Survey Evaluates Health Needs of American Indians Living in Fresno
About two-thirds of American Indians in Fresno are overweight and one-third have diabetes, according to a survey released Saturday by the Fresno Native American Health Center, the Fresno Bee reports. The findings are based on surveys completed by about 95 American Indians and their families in Fresno two months ago.
The survey indicated that transportation to physician appointments or medical facilities was a principal concern for respondents, with 90% of respondents indicating a desire for FNAHC to provide transportation to the center. About half of respondents said they currently use public transportation.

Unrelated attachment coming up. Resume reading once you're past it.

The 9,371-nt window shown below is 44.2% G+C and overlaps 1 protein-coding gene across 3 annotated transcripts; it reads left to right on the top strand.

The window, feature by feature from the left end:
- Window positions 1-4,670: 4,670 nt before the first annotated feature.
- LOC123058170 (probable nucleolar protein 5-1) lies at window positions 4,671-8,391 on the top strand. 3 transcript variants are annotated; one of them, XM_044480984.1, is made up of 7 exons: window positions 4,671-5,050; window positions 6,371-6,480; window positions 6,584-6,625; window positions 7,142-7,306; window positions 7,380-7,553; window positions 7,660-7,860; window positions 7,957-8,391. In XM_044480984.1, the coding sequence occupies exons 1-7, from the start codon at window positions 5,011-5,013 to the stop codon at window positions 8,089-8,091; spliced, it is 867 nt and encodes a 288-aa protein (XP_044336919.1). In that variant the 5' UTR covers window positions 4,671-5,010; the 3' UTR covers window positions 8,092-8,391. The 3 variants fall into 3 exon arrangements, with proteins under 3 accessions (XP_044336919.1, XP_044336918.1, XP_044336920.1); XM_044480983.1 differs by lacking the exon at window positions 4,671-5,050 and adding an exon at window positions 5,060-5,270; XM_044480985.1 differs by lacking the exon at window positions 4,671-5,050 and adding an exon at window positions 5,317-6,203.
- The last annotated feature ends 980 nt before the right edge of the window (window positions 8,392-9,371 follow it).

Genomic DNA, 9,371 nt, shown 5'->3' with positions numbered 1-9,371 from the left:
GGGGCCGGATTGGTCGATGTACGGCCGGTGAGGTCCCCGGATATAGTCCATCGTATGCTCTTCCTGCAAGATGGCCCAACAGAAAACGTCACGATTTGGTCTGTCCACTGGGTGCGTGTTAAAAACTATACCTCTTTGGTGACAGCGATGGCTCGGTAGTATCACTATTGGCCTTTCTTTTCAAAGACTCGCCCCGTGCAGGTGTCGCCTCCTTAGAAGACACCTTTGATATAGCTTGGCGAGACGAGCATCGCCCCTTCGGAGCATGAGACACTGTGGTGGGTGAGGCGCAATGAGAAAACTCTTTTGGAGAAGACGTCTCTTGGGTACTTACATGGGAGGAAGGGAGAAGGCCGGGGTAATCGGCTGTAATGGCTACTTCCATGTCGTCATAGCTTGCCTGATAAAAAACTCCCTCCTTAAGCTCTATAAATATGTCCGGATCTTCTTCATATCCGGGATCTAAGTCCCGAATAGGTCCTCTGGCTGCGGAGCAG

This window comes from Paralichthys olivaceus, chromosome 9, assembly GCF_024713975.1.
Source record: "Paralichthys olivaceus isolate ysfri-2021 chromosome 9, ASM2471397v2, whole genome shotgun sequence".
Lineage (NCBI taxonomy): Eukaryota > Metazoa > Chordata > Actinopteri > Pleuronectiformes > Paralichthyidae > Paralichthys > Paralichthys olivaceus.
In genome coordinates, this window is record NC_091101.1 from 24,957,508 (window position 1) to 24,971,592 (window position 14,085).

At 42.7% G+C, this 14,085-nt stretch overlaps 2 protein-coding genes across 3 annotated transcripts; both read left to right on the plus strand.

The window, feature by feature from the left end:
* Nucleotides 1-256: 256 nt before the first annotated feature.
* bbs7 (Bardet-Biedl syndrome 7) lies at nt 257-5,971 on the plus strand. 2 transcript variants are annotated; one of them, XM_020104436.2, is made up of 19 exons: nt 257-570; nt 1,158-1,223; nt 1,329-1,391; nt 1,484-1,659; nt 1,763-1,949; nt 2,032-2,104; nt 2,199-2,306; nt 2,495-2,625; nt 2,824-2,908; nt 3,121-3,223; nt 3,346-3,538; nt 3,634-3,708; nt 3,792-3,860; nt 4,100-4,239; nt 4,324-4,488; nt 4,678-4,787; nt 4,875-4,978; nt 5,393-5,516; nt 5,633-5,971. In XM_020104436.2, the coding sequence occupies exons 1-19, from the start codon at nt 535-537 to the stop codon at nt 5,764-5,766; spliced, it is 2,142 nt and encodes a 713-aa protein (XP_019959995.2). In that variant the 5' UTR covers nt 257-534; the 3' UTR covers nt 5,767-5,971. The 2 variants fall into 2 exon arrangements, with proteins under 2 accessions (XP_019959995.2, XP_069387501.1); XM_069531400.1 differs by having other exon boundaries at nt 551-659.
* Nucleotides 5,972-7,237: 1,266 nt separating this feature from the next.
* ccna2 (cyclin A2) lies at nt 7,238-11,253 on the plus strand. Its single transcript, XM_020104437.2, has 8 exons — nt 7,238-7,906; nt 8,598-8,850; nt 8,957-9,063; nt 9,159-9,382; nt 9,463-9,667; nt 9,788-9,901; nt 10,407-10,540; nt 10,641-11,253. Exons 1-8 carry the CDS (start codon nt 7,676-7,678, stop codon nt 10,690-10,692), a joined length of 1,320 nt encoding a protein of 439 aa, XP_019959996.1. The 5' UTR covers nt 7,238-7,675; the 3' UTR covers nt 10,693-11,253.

The survey also found that more than half of respondents' annual incomes did not exceed $15,000. Those who responded to the survey -- 70% of whom were women -- were given a "$20 food bag" as an incentive for filling out the questionnaire, according to the Bee.
The survey was funded in part by a one-time $23,000 grant from the California Endowment. Before the survey, no group had collected data to assess the health needs of the nearly 12,000 American Indians living in Fresno, according to Terrance Tovar, who manages FNAHC's outreach program.
According to the Bee, the survey and other upcoming studies "should help the Native American center decide how best to serve a patient population that represents 32 tribal nations, including the Cherokee and Choctaw of Oklahoma, the Crow tribe of Montana, the Hopi and Pascua Yaqui tribes of Arizona and descendants from numerous California tribes."
Tovar said further research is needed to evaluate how the survey results will affect the center's operations (Galvan, Fresno Bee, 2/27).